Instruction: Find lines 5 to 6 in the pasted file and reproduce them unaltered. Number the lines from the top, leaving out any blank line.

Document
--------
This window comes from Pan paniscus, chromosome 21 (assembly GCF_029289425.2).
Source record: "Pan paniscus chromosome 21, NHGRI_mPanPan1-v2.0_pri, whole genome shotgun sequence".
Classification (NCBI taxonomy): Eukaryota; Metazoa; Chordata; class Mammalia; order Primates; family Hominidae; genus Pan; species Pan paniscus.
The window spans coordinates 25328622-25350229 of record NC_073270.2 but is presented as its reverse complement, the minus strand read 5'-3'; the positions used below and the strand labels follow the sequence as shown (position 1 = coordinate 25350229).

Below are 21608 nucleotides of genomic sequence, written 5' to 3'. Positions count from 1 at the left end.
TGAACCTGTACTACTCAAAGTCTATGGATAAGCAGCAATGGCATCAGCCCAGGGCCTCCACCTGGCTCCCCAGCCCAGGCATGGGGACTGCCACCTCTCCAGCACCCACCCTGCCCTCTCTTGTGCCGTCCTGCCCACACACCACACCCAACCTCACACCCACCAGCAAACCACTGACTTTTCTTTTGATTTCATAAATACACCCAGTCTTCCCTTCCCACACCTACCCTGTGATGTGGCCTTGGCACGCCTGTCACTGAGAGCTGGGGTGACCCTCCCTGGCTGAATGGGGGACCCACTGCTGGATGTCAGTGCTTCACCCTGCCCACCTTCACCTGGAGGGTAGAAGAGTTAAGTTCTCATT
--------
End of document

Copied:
Below are 21608 nucleotides of genomic sequence, written 5' to 3'. Positions count from 1 at the left end.
TGAACCTGTACTACTCAAAGTCTATGGATAAGCAGCAATGGCATCAGCCCAGGGCCTCCACCTGGCTCCCCAGCCCAGGCATGGGGACTGCCACCTCTCCAGCACCCACCCTGCCCTCTCTTGTGCCGTCCTGCCCACACACCACACCCAACCTCACACCCACCAGCAAACCACTGACTTTTCTTTTGATTTCATAAATACACCCAGTCTTCCCTTCCCACACCTACCCTGTGATGTGGCCTTGGCACGCCTGTCACTGAGAGCTGGGGTGACCCTCCCTGGCTGAATGGGGGACCCACTGCTGGATGTCAGTGCTTCACCCTGCCCACCTTCACCTGGAGGGTAGAAGAGTTAAGTTCTCATT